Dvorak Rants on CSS 522

Posted by CmdrTaco
from the internets-most-successful-troll dept.
John Dvorak writes on CSS after working on redesigning his weblog, the article ended up being extremely funny. From the write-up:
As we move into the age of Vista, multimedia's domination on the desktop, and Web sites controlled by cascading style sheets running under improved browsers, when will someone wake up and figure out that none of this stuff works at all?!

Walmart Tries to Emulate MySpace 345

Posted by ScuttleMonkey
from the trying-way-to-hard dept.
mattsucks writes to tell us that according to AdAge, retail behemoth WalMart is trying desperately to target the MySpace demographic with a new, and highly sanitized, site designed to appeal to teens. From the article: "It's a quasi-social-networking site for teens designed to allow them to 'express their individuality,' yet it screens all content, tells parents their kids have joined and forbids users to e-mail one another. Oh, and it calls users 'hubsters' -- a twist on hipsters that proves just how painfully uncool it is to try to be cool."

Congress May Add Record Requirements to MySpace 343

Posted by Zonk
from the remembering-that-embarassing-photo dept.
An anonymous reader writes "CNet is reporting that Congress may be working to extend the record retention requirements they're already working on for ISPs to social networking sites. Sites such as MySpace or FaceBook would be required to hold onto content access records for an unspecified length of time." From the article: "In those meetings, Justice Department representatives went beyond the argument that data retention was necessary to protect children--and claimed it would aid in terrorism investigations as well. During Wednesday's hearing, politicians also claimed that social-networking sites were not doing enough to verify that their users who claimed to be a certain age were telling the truth. (Recent news reports have said that sex predators are using MySpace and similar sites to meet up with teens.)"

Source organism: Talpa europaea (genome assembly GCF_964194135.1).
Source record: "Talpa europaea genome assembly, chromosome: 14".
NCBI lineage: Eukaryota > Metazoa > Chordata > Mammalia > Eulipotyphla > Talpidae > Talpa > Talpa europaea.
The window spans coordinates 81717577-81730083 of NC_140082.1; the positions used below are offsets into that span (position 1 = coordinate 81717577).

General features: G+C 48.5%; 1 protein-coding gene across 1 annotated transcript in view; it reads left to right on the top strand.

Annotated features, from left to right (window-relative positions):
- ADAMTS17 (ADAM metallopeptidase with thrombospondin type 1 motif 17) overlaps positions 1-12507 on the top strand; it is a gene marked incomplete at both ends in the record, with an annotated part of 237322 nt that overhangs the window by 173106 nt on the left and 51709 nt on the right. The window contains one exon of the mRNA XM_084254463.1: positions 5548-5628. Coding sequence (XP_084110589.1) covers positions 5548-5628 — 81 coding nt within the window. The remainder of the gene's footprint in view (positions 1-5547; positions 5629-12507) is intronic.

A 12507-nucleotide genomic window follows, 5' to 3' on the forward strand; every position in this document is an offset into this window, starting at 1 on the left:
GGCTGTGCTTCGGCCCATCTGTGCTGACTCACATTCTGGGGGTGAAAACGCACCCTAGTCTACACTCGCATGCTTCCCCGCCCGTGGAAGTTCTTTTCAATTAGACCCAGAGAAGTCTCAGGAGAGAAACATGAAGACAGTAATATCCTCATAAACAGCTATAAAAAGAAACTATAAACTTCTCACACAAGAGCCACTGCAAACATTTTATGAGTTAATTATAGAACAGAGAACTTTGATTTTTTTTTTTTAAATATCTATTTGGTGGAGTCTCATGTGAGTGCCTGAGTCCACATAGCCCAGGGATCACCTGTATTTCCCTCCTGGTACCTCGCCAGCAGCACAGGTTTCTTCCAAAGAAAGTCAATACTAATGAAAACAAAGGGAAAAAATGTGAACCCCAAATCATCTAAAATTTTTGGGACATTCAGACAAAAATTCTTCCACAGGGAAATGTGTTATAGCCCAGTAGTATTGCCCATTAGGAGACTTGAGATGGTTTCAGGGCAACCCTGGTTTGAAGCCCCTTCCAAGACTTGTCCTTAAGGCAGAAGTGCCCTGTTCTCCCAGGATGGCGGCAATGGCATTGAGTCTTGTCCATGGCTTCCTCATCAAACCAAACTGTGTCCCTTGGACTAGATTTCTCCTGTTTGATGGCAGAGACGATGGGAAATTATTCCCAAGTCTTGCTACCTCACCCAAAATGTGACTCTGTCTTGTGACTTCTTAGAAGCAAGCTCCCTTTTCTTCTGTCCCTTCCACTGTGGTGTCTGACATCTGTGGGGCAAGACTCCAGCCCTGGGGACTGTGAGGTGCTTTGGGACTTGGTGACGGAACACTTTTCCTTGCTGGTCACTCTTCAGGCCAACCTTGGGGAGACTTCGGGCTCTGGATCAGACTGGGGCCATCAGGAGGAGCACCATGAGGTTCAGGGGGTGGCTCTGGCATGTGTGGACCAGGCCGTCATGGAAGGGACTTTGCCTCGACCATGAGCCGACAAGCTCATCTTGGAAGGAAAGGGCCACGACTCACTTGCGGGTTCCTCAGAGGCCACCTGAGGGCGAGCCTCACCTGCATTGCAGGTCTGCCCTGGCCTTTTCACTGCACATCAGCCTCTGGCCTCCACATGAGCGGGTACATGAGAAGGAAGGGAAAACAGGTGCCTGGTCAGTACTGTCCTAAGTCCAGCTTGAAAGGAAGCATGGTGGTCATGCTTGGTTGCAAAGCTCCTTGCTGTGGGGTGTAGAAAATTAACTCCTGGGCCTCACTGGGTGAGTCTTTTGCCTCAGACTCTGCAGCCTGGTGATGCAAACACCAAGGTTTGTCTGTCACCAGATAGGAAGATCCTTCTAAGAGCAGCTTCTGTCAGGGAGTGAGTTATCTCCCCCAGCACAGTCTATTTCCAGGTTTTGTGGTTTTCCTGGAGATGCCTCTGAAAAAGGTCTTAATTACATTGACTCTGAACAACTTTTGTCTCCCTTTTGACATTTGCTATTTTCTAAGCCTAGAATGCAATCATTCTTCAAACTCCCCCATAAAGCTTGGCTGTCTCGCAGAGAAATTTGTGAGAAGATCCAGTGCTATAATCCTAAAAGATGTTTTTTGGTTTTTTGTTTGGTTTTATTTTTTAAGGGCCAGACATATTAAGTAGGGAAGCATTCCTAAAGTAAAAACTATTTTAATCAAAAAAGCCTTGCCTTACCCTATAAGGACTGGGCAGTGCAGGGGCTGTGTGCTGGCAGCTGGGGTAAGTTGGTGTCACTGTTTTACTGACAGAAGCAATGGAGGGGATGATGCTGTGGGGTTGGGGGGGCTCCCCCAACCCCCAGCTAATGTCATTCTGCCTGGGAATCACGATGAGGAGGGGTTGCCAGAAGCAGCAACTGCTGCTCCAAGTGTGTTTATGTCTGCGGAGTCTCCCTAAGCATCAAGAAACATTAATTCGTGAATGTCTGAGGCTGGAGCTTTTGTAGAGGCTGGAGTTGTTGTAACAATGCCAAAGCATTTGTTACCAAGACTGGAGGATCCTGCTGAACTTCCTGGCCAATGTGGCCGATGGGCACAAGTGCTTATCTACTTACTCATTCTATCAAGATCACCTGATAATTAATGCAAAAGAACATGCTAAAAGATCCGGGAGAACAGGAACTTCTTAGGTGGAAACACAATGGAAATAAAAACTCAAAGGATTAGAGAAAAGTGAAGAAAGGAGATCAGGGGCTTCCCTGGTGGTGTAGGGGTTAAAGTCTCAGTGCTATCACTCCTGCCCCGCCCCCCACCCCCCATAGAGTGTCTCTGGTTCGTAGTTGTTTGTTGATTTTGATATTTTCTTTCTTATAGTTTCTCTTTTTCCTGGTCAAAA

Microsoft's Mundie to Continue OSS Outreach 244

Posted by ScuttleMonkey
from the so-much-excitement-for-one-guy dept.
Techie writes "In an interview with eWeek Craig Mundie, Microsoft's new co-head-honcho and chief research and strategy officer, says he plans to continue to push the Redmond software titan forward with its goal of greater interoperability with software licensed under the GPL." From the article: "Even in Bill's own public remarks, he pointed out that he thought his iconic status and the way that was reported tended to overemphasize his role in the company's innovation and execution. This is really a transition that has been in the works for a couple of years, with a couple to go before, and we will see the emergence of a lot of great talent that has today been portrayed as all Bill. This is a company with, in many cases, the best people in the world. "

Extortion Virus Code Cracked 371

Posted by Zonk
from the unlock-your-stuff dept.
Billosaur writes "BBC News is reporting that the password to the dreaded Archiveus virus has been discovered and is now available to anyone who needs it. Archiveus is a 'ransomware' virus, which combines files from the My Documents folder on Windows machines and exchanges them for a single, password-protected file, which it will not unlock unless a password is given. The user would normally be required to pay the extortionist money in order to receive the password, but apparently the virus writer made one small, critical error in coding: placing the password in the code. BTW, the 30-digit password locking the files is mf2lro8sw03ufvnsq034jfowr18f3cszc20vmw."

20 Things You Won't Like About Vista 771

Posted by Zonk
from the keep-counting dept.
feminazi writes "Computerworld's Scot Finnie details 20 things you won't like in Windows Vista, with a visual tour to prove it. He says that MS has favored security over end-user productivity, making the user feel like a rat caught in a maze with all the protect-you-from-yourself password-entry and 'Continue' boxes required by the User Account Controls feature." From the article: "In its supreme state of being, Microsoft knows precisely what's best for you. It knows that because its well-implemented new Sleep mode uses very little electricity and also takes only two or three seconds to either shut down or restart, you want to use this mode to 'turn off' your computer, whether you realize it or not. It wants to teach you about what's best. It wants to make it harder for you to make a mistake."